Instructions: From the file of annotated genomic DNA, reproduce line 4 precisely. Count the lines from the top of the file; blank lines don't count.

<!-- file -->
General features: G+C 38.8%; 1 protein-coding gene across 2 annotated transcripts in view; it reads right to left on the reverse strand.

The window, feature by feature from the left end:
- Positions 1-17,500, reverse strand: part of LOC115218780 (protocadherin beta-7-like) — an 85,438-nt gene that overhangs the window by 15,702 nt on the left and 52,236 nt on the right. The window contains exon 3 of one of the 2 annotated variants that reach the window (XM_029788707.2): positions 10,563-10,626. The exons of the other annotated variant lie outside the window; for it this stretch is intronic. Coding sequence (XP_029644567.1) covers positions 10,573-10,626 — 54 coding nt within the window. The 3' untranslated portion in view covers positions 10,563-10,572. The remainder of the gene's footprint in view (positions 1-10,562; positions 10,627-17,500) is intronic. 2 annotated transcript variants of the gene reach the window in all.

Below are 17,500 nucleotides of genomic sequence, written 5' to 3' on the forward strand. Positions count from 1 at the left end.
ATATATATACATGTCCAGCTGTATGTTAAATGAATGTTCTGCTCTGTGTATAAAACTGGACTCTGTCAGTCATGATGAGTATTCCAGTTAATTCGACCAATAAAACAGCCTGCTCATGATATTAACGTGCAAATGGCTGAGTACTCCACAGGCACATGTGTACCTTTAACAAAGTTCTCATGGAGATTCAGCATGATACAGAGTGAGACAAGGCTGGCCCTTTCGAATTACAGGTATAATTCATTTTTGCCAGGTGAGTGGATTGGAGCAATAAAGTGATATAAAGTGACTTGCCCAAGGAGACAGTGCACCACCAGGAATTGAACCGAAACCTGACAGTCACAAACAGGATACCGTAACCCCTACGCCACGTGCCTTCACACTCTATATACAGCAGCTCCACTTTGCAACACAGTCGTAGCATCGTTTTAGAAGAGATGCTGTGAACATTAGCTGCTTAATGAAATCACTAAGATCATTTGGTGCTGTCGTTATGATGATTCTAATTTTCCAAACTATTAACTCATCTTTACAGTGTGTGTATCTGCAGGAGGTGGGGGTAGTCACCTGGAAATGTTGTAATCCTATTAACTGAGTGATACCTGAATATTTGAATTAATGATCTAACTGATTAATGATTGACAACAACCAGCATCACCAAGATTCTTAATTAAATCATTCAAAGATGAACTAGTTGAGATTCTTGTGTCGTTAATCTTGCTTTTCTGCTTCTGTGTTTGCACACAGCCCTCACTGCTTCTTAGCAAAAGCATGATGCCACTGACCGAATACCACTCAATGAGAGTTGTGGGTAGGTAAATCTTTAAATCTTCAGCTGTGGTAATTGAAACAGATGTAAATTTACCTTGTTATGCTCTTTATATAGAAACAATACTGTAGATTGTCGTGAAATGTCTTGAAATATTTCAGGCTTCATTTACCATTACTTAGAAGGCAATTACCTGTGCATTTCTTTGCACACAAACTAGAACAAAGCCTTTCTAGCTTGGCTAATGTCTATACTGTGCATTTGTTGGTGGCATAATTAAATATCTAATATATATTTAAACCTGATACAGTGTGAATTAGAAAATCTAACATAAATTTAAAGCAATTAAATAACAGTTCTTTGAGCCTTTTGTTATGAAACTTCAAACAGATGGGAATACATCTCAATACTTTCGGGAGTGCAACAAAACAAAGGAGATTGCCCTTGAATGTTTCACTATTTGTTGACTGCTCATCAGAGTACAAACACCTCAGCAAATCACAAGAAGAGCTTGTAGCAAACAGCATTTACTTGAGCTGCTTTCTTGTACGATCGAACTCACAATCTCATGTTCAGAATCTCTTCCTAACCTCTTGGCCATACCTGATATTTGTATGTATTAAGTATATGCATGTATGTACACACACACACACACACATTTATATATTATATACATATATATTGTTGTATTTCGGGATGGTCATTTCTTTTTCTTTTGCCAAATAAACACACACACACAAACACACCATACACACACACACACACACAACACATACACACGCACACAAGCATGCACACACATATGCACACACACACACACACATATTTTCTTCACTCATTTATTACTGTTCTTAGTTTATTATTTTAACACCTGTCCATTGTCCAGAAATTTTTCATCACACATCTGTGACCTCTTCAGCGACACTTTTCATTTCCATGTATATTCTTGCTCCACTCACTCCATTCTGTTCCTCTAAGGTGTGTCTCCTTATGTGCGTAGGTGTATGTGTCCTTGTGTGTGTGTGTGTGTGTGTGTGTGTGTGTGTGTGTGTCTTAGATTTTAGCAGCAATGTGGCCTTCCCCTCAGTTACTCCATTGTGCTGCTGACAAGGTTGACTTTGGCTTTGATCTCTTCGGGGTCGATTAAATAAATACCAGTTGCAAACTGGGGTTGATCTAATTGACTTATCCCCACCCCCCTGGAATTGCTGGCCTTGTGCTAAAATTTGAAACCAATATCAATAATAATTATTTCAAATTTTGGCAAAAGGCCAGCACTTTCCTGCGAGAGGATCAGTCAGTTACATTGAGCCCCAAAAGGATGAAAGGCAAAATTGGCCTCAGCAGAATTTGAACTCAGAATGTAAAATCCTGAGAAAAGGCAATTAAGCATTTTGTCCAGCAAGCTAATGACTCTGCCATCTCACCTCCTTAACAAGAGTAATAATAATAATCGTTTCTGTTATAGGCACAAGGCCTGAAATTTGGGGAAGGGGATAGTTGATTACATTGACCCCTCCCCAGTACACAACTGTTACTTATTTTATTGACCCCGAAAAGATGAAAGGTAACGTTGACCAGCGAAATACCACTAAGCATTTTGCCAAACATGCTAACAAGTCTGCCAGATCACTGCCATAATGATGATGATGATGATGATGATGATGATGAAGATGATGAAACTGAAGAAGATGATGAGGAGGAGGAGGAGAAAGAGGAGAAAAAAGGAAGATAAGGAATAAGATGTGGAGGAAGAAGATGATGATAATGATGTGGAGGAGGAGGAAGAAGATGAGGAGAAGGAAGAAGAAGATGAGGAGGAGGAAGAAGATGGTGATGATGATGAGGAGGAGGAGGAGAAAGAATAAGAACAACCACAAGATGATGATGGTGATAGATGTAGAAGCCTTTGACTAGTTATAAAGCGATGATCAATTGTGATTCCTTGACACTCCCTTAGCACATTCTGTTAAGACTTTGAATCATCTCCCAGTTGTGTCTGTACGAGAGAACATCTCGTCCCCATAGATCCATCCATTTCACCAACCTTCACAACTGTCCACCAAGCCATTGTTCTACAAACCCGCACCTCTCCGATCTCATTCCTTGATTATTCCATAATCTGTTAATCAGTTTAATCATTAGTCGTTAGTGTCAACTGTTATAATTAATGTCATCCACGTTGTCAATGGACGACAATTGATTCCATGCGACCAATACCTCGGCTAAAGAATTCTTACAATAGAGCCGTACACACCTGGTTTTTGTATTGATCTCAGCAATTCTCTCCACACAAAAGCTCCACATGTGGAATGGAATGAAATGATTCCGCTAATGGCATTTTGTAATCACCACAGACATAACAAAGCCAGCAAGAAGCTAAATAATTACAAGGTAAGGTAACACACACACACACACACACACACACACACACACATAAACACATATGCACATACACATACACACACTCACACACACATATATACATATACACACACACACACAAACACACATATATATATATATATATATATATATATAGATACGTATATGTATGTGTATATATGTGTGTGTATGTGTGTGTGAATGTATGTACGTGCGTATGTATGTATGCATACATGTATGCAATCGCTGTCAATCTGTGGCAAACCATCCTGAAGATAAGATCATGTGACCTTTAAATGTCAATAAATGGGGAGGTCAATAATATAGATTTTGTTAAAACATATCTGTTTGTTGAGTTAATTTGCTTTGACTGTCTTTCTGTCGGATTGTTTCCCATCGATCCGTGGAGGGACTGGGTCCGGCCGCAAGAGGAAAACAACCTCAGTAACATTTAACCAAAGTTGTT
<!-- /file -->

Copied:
Below are 17,500 nucleotides of genomic sequence, written 5' to 3' on the forward strand. Positions count from 1 at the left end.